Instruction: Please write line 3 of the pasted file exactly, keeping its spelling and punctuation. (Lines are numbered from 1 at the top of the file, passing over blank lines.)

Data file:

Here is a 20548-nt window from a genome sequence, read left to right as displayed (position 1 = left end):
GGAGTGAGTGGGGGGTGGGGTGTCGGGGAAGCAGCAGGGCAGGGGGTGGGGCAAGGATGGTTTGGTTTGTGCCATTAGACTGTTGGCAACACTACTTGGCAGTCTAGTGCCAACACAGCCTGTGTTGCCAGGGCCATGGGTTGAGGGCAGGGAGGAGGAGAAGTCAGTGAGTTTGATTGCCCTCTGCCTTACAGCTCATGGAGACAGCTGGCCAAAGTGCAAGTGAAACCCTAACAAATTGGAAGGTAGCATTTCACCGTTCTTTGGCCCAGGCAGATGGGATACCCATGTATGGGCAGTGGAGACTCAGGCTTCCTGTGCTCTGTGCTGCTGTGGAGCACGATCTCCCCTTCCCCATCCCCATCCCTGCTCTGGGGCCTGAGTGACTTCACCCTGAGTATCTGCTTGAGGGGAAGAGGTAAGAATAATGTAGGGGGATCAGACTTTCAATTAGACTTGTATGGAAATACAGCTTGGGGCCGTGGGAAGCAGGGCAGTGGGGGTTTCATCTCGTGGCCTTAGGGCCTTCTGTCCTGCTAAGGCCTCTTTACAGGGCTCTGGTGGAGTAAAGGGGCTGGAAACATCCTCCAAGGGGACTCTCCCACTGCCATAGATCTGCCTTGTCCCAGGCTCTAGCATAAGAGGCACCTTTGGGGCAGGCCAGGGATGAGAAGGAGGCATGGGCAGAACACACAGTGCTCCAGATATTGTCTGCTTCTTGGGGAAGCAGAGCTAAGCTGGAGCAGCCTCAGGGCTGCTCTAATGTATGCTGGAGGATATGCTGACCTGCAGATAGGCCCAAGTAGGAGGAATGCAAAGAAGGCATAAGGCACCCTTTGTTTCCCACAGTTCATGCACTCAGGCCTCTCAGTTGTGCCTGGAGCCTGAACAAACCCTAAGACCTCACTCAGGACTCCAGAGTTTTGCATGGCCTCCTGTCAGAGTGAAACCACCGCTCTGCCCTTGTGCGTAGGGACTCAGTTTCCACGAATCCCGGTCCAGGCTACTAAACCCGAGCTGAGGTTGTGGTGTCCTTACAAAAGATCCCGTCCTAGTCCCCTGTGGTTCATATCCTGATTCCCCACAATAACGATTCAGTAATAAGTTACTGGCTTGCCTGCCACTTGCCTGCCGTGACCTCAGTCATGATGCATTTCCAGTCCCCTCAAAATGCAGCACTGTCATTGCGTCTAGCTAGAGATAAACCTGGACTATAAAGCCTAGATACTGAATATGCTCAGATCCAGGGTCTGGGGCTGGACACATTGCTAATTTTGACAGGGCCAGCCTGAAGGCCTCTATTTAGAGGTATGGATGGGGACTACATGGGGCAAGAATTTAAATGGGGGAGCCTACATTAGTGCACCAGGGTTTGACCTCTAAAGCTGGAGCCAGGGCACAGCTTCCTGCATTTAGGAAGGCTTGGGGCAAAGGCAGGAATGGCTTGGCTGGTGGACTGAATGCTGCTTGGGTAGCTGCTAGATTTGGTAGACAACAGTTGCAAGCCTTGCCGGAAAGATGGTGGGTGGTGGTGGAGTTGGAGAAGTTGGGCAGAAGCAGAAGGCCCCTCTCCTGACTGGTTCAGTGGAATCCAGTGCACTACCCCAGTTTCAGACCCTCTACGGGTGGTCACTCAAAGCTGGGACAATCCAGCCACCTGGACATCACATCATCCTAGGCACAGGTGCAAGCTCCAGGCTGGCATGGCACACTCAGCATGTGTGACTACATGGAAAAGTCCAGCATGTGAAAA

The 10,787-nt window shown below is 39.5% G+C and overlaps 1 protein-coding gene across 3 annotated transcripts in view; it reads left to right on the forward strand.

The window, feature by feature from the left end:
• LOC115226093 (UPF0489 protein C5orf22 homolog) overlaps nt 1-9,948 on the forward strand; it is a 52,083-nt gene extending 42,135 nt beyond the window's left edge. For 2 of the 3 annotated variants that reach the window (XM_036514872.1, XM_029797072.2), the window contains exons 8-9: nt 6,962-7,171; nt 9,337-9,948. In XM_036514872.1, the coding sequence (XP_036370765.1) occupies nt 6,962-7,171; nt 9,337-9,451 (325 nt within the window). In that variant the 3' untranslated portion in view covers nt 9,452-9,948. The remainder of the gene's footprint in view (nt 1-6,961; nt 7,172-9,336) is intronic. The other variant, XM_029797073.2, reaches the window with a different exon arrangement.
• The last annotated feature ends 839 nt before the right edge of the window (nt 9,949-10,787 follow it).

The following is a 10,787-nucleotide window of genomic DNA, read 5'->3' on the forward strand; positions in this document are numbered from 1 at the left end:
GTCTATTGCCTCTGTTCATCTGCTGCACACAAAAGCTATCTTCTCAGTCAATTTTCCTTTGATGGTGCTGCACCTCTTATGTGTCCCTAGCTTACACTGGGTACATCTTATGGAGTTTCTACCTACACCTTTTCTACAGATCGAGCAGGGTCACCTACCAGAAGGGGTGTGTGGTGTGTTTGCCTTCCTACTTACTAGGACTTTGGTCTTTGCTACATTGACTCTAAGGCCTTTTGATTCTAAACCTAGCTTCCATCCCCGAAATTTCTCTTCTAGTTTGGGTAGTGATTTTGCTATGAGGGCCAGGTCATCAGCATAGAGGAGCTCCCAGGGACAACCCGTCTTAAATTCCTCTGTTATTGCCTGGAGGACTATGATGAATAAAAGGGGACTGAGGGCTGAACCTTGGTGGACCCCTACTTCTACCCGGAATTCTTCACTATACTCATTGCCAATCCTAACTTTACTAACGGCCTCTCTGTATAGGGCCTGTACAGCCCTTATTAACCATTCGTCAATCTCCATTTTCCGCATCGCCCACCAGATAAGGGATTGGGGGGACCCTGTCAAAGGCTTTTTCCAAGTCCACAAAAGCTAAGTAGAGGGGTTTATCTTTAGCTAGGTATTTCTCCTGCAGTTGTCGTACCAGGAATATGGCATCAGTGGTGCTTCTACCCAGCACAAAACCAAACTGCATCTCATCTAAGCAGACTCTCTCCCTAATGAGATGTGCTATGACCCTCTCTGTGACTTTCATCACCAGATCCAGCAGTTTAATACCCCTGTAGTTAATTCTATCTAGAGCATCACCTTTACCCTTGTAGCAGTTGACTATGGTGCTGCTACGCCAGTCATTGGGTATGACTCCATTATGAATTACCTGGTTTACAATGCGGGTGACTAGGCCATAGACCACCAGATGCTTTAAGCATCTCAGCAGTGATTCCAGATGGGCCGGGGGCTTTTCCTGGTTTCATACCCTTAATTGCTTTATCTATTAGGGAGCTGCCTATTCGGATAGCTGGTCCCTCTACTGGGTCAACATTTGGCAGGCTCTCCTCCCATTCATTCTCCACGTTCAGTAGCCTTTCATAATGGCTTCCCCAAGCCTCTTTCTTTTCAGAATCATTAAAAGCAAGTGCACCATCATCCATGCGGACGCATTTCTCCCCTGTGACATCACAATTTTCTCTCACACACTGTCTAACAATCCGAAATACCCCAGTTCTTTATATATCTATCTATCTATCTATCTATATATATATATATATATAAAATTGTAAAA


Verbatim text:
The 10,787-nt window shown below is 39.5% G+C and overlaps 1 protein-coding gene across 3 annotated transcripts in view; it reads left to right on the forward strand.